Valsartan is in a class of drugs called angiogenesis II receptor antagonists. This medicine works by preventing constriction (narrowing) of blood vessels (veins and arteries).
Valsartan is used to treat high blood pressure (hypertension), congestive heart failure and to reduce cardiovascular death in patients with a previous history of heart attack.
Before taking valsartan, tell your doctor if you have kidney disease; liver disease;
on a salt-restricted diet or have high levels of potassium in your blood (hyperkalemia); or
taking a potassium supplement (e.g., K-Dur, Klor-Con, others) or a potassium-sparing diuretic such as amiloride (Midamor), triamterene (Dyrenium, Dyazide, Maxzide), or spironolactone (Aldactone). You may not be able to take valsartan, or you may require a dosage adjustment or special monitoring before you are allowed to start with valsartan.
Valsartan is known to be harmful to an unborn baby. When used during the second and third trimesters of pregnancy, valsartan can cause injury and even death to the developing baby. However, it is not known whether valsartan passes into breast milk. Do not take valsartan if you are pregnant or could become pregnant during treatment or if you are breast-feeding a baby without informing your doctor.
Although symptoms of valsartan overdose are not well known, these may include dizziness, weakness, fainting, and fatigue. In this case, you must seek medical attention.
Use caution when driving, operating machinery, or performing other hazardous activities. Valsartan may cause dizziness or drowsiness. Also be careful when rising from a sitting or lying position. Valsartan can also affect potassium level in the body, so do not use salt substitutes or take potassium supplements without talking to your doctor. Moreover, use alcohol cautiously because it may further lower blood pressure and increase drowsiness and dizziness while taking valsartan.
If you experience any of the following serious side effects, stop taking valsartan and seek emergency medical treatment. an allergic reaction (difficulty breathing; closing of the throat; swelling of the lips, tongue, or face; or hives); or little or no urine. For any other less serious side effects, you may continue to take valsartan but talk to your doctor if you experience these symptoms: diarrhea or upset stomach, dizziness or headache, insomnia, or congestion or cough (very unlikely). Before taking valsartan, tell your doctor if you are taking potassium supplements such as K-Dur, Klor-Con, and others; potassium-sparing diuretic (water pill) such as amiloride (Midamor), spironolactone (Aldactone), or triamterene (Dyrenium, Dyazide, Maxzide); a salt substitute and any other medicines you take to treat hypertension or another heart condition. Valsartan may cause hypotension if it is taken with other heart medications. Other drugs not listed here may also interact with valsartan so to avoid such interactions; always inform your doctor before taking any prescription or over-the-counter medicines, including herbal products.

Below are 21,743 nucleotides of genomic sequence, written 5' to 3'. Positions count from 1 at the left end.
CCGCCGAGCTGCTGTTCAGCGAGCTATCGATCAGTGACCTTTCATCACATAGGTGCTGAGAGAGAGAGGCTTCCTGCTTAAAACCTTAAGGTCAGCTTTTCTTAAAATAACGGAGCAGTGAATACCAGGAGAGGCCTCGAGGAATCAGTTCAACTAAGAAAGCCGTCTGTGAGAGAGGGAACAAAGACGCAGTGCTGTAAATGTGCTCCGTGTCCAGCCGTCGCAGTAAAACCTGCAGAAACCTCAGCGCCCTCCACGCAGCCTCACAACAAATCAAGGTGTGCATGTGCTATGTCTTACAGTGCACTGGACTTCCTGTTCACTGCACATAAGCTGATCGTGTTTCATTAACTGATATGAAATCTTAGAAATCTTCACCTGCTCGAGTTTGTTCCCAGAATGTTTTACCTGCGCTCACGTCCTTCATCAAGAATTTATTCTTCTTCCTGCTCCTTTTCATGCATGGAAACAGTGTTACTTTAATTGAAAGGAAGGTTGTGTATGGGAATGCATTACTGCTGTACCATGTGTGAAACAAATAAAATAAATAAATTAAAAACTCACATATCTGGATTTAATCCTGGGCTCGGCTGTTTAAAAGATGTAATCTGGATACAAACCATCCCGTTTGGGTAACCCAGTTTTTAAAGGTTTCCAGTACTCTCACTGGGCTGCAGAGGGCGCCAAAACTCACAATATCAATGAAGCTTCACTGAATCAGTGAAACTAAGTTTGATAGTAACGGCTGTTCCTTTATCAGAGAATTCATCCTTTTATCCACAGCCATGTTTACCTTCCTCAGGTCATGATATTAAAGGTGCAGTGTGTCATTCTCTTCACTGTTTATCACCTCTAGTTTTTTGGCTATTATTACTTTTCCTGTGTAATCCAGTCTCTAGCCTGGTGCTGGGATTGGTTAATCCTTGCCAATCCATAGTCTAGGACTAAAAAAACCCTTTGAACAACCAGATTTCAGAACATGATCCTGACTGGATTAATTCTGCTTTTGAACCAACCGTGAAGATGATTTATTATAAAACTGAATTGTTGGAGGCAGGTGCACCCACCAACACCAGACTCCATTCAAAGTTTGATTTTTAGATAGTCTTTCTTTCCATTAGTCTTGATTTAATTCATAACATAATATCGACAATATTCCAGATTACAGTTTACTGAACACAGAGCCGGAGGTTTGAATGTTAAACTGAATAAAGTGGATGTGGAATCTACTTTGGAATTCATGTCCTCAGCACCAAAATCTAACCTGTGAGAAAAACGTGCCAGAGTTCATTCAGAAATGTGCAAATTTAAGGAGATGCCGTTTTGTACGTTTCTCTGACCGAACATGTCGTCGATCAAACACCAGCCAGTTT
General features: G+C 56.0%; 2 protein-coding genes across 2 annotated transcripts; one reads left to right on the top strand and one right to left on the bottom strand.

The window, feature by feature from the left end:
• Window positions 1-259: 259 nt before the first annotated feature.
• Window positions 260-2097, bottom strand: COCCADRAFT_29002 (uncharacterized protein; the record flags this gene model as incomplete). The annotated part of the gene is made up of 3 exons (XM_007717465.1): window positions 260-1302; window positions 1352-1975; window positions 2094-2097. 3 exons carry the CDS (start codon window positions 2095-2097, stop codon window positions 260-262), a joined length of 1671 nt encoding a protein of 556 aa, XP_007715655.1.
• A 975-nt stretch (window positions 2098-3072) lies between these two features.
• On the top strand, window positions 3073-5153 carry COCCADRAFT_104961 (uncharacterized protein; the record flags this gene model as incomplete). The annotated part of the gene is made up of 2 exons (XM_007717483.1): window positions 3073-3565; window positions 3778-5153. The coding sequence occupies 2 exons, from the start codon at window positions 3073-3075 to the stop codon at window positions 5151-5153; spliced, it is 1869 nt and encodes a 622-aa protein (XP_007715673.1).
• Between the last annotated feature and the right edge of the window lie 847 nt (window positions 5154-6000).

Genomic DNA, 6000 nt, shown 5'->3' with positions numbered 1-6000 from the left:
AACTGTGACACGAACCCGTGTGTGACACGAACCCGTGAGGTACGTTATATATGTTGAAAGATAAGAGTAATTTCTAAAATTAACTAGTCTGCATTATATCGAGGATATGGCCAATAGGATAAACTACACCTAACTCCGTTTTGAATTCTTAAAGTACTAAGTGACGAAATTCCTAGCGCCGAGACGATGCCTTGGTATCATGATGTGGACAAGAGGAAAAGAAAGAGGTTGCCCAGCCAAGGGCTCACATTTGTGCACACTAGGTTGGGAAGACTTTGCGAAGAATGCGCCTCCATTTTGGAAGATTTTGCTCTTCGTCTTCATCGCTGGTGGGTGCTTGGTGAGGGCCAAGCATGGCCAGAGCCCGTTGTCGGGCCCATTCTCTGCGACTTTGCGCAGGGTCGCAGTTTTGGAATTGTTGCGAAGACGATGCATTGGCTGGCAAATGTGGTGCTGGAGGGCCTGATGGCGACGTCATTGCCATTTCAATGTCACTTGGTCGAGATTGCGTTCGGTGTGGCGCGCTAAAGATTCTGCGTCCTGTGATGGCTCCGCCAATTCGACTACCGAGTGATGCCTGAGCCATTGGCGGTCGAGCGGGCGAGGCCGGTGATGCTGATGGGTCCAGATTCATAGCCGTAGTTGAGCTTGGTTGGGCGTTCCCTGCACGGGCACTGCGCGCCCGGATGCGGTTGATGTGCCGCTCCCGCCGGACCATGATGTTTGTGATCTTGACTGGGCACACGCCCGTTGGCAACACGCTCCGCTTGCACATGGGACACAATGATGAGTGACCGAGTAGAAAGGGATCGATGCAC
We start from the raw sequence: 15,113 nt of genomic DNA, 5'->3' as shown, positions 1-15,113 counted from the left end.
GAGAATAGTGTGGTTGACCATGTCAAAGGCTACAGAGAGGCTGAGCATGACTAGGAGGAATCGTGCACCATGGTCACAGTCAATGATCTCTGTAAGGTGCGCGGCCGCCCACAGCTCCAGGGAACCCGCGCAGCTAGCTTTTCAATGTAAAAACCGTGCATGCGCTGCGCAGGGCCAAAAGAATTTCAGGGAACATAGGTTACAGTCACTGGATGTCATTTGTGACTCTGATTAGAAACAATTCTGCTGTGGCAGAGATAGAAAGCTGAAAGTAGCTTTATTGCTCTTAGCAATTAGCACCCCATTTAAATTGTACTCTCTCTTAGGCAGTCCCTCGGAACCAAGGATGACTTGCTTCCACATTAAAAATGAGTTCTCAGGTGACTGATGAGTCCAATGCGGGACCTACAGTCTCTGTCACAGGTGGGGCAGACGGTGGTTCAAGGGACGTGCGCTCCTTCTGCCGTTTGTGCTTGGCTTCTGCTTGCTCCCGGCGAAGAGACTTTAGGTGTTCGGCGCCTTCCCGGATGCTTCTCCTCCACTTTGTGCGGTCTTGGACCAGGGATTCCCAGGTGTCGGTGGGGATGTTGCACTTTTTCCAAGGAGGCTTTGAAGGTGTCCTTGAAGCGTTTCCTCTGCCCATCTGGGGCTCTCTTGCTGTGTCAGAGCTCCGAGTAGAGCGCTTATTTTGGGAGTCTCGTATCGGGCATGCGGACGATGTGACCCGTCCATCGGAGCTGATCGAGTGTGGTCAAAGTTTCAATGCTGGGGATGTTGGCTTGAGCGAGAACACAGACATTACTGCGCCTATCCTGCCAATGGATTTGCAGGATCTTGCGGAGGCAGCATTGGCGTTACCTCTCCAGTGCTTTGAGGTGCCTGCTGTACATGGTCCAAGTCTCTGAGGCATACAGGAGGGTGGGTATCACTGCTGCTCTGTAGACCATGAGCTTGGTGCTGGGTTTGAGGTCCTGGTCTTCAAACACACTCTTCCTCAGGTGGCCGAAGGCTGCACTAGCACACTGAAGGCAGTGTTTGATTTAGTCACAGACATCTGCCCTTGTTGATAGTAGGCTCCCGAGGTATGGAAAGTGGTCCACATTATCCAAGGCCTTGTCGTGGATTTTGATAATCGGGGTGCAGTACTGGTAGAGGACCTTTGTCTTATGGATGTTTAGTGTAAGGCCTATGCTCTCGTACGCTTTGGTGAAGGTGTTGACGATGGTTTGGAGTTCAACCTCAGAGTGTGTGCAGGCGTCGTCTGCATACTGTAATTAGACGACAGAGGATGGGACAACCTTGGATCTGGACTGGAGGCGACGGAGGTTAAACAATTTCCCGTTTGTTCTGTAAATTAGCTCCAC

Valsartan is chemically described as N-(1-oxopentyl)-N-[[2' - (1H-tetrazol-5-yl) [1,1'-biphenyl]-4-yl] methyl]-L-valine. Its empirical formula is C24H29N5O3, its molecular weight is 435.5. Valsartan is available as tablets for oral administration, containing 40 mg, 80 mg, 160 mg or 320 mg of valsartan. The inactive ingredients of the tablets are colloidal silicon dioxide, crospovidone, hydroxypropyl methylcellulose, iron oxides (yellow, black and/or red), magnesium stearate, microcrystalline cellulose, polyethylene glycol 8000, and titanium dioxide.
Valsartan has the following structural formula: